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    Stay current with technology. You may not always use technology directly when working with the students. However, other tasks such as sending emails, entering data, or working with educational software will all require you to stay current with your technological skills. If you aren't up-to-date in this area, brushing up on what technology is currently used by special education teachers can be a good idea.[13]
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    Be a good mentor. Most of your work as a special education teacher will involve directly working with children who have mild to moderate disabilities. Because of this, you will need to be a good mentor, teacher, and coach to help your students understand whatever it might be that you are working on.[14]
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    Have a good sense of humor. Being a special education teacher can present its own unique challenges. These challenges can lead to feeling frustrated, stuck, or otherwise upset. It's important to have a good sense of humor when considering a career as a special education teacher.. Having a good sense of humor can also help to reduce stress and keep things on track.[15]
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    Avoid being inflexible. It's likely that not everything will go according to your plans as a special education teacher. You'll need to be ready to adapt and stay flexible in the event that something isn't working out like you had hoped it would. Don't be afraid to change your approach with a student if something isn't working. Always keep an eye out for what's working and don't be afraid to deviate from a lesson plan if needed.[16][17]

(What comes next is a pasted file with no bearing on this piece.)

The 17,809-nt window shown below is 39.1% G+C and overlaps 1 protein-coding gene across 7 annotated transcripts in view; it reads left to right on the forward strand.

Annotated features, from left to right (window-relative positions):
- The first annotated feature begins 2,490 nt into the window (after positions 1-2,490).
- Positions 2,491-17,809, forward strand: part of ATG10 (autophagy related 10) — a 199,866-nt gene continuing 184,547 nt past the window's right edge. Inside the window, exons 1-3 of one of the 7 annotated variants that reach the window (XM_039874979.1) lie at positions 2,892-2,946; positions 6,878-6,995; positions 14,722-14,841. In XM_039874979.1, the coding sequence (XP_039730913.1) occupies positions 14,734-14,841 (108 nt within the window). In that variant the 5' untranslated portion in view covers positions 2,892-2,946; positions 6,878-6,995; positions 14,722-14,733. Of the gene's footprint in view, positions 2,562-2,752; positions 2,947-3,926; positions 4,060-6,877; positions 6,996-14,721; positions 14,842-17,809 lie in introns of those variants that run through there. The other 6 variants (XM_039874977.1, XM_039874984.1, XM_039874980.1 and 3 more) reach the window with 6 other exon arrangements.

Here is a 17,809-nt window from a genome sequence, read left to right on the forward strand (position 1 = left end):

Part 3
Knowing What to Expect From the Career

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    Be passionate about working with children. Since working as a special education teacher involves working directly with children, you should have a passion for this aspect of the career. You'll want to have a real passion for helping children with disabilities learn, grow, and become empowered. If you think you have this desire to help children, you might consider a career as a special education teacher.[18]
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    Learn more about the work environment. Knowing what kind of environment you can expect to work in can help you get a better understanding of the career. In the case of special education teachers, many work with public schools, working with students in nearly every age group. Special education teachers may also work in private schools or other institutions. Since most schools are not in session over the summer break, many special education teachers will work ten months out of the year.[19]
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    Know what the average pay rate is. Before you pursue a career as a special education teacher, it can be helpful to know what you can expect in regards to annual pay rate. Knowing this average pay rate can help you decide how to finance your education and if the position will meet your financial needs. Take a look in your local area to learn more about the average pay rate for special education teachers.[20]
    • The national average yearly income for a special education teacher in 2014 was $55,980
    • Average pay rate will vary depending on location and qualification.


  • Self-confidence is important and something you should cultivate.
  • Make sure to have backup plans for the classroom. Be ready to change plans if needed.
  • Always remain calm and act professional, even if a challenging situation arises.
  • Even after you've obtained your education, don't stop learning. Keep up with current practices, studies, and technology.

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Categories: Teaching | Teaching Students with Special Needs